First Tom Williams failed to correctly work a two-on-one with Aled Summerhill and the winger was easily tackled, before Brad Thyer tried and failed to pick and drive for the line from close range, with Seb Davies wide open and waiting just to dot the ball down not two yards to his left.
Eventually we managed to cross the whitewash thanks to a driving maul which was pushed over with the help of some backs. Kris Dacey was the man in possession as the ball made it’s way into the in-goal area.
What followed was a very impressive defensive set from Cardiff Blues that pushed Glasgow back around 20 metres, and although it ended with Olly Robinson harshly penalised on the floor, when Peter Horne missed touch it seemed the tide might be turning.
Unfortunately Jason Harries managed to kick the return straight out on the full giving Warriors field position and from there they set about piling the pressure back on. Eventually the penalty advantage came and Ali Price put a speculative kick in behind that worked out perfectly for Rory Hughes to score after Tom Williams slipped.
At this point Cardiff Blues really started throwing caution to the wind and it paid dividends as Harri Millard made a sharp break on the outside, while Jarrod Evans also sliced through the Glasgow defence, but poor decisions and a lack of support brought both attacks to a premature end.
Evans managed to successfully break the line a second time on the hour mark as he took the ball from Lloyd Williams on first phase ball and brushed off a tackle before getting over the line. There was still 20 minutes left, and although an 18-point deficit being turned over was unlikely, a try bonus point was within reach.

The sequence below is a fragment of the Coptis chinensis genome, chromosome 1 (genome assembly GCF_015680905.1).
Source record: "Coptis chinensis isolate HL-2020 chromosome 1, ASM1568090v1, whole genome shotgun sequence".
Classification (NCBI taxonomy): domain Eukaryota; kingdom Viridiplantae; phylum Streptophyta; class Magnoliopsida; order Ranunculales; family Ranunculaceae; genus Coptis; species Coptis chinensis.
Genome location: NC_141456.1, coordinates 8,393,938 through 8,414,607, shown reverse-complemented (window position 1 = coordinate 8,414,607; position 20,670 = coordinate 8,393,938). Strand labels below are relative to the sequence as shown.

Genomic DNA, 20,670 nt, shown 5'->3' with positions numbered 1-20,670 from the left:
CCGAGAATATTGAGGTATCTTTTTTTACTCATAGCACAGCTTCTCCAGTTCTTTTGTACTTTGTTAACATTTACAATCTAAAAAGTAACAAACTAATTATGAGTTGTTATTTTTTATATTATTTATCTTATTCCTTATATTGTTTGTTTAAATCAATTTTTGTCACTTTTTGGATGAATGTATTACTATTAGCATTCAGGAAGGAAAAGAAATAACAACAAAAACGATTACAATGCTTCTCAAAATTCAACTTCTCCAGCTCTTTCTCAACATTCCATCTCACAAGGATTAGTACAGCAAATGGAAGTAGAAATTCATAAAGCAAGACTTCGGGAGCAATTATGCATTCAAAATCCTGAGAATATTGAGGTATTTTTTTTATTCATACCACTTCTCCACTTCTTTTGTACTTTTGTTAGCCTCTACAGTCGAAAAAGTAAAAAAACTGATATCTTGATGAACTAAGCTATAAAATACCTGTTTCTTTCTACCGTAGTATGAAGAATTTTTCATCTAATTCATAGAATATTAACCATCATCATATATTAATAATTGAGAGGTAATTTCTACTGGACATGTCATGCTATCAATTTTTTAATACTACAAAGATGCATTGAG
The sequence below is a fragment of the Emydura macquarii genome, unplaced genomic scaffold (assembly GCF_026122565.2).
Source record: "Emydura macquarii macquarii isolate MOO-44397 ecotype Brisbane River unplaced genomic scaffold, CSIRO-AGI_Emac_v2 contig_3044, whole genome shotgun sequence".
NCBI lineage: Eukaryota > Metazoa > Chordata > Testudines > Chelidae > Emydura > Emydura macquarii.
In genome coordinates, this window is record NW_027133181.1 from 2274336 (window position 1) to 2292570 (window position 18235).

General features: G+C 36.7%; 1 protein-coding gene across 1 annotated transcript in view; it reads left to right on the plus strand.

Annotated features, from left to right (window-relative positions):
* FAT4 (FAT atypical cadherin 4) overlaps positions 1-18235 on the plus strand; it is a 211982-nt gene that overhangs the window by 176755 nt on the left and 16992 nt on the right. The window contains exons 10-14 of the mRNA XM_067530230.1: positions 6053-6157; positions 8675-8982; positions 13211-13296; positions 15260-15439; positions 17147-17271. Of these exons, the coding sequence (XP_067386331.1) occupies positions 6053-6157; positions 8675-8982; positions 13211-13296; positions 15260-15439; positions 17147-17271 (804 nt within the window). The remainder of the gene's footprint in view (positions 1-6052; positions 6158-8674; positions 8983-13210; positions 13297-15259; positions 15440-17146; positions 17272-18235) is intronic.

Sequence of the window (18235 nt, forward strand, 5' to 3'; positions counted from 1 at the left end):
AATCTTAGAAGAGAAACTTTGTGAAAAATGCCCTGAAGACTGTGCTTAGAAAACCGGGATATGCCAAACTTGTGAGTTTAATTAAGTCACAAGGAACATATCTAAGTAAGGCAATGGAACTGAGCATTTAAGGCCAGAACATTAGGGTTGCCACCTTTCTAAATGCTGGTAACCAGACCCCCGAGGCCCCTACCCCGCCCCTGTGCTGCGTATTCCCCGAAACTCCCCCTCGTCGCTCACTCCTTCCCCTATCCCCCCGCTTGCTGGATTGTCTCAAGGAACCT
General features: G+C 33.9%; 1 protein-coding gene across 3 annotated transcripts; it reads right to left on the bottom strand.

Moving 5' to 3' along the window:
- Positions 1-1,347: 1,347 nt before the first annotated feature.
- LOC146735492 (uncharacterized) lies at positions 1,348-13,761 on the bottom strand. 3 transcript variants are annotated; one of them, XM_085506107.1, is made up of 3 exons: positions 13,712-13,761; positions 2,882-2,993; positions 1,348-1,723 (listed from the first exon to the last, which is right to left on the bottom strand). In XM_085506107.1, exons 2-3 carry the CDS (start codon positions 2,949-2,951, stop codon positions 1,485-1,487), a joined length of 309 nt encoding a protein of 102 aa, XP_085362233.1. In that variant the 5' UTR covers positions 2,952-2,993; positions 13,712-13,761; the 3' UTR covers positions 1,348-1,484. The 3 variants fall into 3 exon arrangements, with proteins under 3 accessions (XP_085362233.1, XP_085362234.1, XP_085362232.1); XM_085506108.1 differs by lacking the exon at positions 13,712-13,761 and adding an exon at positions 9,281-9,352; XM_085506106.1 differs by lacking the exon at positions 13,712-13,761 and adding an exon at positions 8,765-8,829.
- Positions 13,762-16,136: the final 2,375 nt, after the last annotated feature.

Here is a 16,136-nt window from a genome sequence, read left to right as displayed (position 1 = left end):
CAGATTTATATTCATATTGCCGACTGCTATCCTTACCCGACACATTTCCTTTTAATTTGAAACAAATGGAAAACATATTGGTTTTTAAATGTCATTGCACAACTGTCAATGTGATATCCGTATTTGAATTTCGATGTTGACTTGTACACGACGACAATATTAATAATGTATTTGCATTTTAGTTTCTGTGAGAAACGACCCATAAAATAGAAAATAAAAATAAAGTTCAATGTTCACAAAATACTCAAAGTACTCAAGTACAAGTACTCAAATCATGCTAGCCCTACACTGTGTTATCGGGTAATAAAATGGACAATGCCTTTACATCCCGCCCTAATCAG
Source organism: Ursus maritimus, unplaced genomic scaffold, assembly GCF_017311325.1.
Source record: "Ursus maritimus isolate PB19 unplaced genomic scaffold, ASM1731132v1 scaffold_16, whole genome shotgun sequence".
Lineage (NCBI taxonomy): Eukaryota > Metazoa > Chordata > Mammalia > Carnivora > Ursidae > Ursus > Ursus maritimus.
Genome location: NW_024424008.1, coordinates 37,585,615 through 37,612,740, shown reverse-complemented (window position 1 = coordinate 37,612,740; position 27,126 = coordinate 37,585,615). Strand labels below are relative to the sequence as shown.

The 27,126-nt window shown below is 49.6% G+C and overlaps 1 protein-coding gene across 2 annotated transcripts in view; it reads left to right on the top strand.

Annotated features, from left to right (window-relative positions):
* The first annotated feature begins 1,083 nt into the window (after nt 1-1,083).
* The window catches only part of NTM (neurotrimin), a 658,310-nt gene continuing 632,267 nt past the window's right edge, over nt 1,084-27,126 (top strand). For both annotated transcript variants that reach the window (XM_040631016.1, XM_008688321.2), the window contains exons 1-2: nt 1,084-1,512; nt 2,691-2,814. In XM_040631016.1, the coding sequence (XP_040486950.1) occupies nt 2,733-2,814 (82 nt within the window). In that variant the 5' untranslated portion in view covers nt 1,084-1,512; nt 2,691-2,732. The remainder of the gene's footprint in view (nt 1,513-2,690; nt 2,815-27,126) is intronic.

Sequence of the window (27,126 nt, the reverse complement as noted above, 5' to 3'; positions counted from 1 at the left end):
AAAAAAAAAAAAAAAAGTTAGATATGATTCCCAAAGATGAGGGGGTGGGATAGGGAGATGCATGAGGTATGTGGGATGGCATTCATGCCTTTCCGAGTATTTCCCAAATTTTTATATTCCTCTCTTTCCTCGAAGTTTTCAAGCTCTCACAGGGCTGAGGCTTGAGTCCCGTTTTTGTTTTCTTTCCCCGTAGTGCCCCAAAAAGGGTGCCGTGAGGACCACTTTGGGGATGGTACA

Attacking intent continued but a stray Glasgow hand knocked the ball down and was only punished with a scrum, before a second push ended as Cardiff Blues were penalised when trying to set up a driving maul in the opposition 22.
Then from a third attack a moment of indecision saw another wrong decision made as Evans tried to throw the miracle pass to the outside and Niko Matalwalu had a 100th appearance gift from the visitors as he intercepted and cruised home for a second try of the game.
The final 10 minutes saw Cardiff Blues look to make the scoreline more respectable but minus a few potential half breaks there was little chance of ever coming away from Scotstoun with any sort of credibility after the first 10 minutes.
In truth, particularly the first half, it was one of the worst performances we have seen in recent times. We lacked the confidence to fire any sort of shots in attack when the game was tight, we lacked the intensity to run a dummy line or form up in transition play, and crucially the effort to support team-mates at a breakdown or in a half break was missing.
There is no doubt the Glasgow team was better than ours on paper, but certainly not 25 points better, and when you consider the home side took their foot off the gas in the second half, the scoreline could actually have been so much worse.
As supporters we can understand being beaten fair and square, however, lack of effort and desire to play for the jersey is really difficult to take. Unfortunately it appeared as if Cardiff Blues did not want to win on Friday night.
Add in big problems with defensive systems and a freedom to express in attack, and the coaches have a lot of work to do ahead of yet another tough game away to Ulster this coming weekend.